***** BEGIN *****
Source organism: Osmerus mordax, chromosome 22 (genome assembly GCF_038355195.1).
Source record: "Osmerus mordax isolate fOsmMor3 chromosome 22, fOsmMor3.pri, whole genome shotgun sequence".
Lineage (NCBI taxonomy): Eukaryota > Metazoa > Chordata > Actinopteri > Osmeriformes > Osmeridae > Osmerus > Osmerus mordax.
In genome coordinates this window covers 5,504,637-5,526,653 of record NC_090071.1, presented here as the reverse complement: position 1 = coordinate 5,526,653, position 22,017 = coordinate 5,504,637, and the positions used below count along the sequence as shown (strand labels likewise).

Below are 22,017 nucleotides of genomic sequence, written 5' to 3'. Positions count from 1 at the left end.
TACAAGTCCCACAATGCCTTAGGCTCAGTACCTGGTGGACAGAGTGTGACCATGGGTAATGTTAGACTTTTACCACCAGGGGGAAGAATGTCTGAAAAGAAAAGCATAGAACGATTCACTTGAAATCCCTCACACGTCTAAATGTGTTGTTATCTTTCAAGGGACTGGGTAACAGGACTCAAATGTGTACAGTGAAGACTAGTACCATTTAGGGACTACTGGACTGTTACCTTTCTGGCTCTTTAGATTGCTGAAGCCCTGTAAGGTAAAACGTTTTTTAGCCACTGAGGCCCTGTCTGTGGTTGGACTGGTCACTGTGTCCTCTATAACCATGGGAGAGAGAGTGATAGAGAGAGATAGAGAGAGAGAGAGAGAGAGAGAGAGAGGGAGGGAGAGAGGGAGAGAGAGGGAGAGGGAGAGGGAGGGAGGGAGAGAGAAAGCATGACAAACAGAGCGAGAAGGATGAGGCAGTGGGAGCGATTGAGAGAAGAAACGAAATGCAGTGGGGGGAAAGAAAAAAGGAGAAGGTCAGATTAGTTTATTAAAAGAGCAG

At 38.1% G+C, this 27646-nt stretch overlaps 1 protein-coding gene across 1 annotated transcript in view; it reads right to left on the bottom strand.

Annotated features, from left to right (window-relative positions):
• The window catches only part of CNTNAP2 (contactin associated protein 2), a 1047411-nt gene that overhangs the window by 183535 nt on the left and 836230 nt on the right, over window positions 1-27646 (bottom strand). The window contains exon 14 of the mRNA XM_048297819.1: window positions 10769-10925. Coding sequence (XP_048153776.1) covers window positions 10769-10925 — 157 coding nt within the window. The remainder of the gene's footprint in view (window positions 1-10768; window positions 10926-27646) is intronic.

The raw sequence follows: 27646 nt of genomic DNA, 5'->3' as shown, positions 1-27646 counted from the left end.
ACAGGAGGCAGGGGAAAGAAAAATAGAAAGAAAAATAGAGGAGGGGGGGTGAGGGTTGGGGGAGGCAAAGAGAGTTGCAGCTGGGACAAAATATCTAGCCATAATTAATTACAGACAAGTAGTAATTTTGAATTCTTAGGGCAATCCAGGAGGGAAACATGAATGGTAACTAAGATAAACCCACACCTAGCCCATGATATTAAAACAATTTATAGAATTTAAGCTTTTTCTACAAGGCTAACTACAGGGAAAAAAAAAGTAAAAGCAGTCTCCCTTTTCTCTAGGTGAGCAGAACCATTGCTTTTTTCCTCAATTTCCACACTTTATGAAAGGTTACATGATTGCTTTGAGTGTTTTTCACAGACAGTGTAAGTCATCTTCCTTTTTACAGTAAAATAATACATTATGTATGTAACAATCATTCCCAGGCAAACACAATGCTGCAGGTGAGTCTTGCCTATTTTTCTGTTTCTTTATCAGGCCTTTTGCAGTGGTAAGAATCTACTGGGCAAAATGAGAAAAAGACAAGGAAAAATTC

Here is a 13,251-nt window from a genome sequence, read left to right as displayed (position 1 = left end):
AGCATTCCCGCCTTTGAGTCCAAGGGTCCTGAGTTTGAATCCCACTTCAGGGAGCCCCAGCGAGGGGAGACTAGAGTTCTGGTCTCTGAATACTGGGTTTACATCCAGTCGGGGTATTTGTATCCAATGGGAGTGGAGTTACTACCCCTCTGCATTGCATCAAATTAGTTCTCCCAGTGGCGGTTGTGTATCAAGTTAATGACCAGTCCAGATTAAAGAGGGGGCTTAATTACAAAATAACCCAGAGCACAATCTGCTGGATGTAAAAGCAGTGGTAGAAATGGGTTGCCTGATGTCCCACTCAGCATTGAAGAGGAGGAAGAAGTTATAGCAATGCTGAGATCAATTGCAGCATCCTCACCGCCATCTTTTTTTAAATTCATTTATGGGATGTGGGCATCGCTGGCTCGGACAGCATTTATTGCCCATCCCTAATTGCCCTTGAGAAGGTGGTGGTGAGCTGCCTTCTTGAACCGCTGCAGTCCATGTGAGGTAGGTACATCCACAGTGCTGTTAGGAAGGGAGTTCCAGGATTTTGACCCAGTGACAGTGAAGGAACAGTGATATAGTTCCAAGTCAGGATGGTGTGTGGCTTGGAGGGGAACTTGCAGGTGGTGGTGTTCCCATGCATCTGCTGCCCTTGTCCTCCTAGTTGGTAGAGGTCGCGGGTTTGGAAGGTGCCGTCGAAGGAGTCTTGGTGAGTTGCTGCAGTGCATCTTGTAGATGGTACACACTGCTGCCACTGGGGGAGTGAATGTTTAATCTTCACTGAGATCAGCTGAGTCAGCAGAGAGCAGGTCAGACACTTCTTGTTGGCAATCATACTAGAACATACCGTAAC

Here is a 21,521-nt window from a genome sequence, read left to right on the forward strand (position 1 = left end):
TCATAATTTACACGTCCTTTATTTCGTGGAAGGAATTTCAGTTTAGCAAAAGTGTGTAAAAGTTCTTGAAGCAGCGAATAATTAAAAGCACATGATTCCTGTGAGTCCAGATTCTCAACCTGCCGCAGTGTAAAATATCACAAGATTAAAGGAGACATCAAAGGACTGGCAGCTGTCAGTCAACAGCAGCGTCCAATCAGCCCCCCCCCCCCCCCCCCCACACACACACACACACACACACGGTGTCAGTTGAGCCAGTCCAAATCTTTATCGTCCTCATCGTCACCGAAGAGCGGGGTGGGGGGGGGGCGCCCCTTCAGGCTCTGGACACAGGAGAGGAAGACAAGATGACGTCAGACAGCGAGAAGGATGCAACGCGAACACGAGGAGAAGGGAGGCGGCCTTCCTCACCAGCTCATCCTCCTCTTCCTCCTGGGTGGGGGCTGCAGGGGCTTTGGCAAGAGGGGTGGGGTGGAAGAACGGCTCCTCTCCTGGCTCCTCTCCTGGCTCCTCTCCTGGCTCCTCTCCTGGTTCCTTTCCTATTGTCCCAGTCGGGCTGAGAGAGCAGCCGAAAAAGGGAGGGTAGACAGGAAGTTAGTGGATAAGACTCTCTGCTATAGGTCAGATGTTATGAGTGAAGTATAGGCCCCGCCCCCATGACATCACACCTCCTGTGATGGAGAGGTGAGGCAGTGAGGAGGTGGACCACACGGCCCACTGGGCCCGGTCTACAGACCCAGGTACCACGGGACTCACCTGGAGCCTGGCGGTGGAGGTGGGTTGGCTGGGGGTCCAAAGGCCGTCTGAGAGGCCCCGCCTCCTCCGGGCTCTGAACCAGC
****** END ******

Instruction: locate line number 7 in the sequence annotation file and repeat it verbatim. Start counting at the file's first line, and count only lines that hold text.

At 38.1% G+C, this 27646-nt stretch overlaps 1 protein-coding gene across 1 annotated transcript in view; it reads right to left on the bottom strand.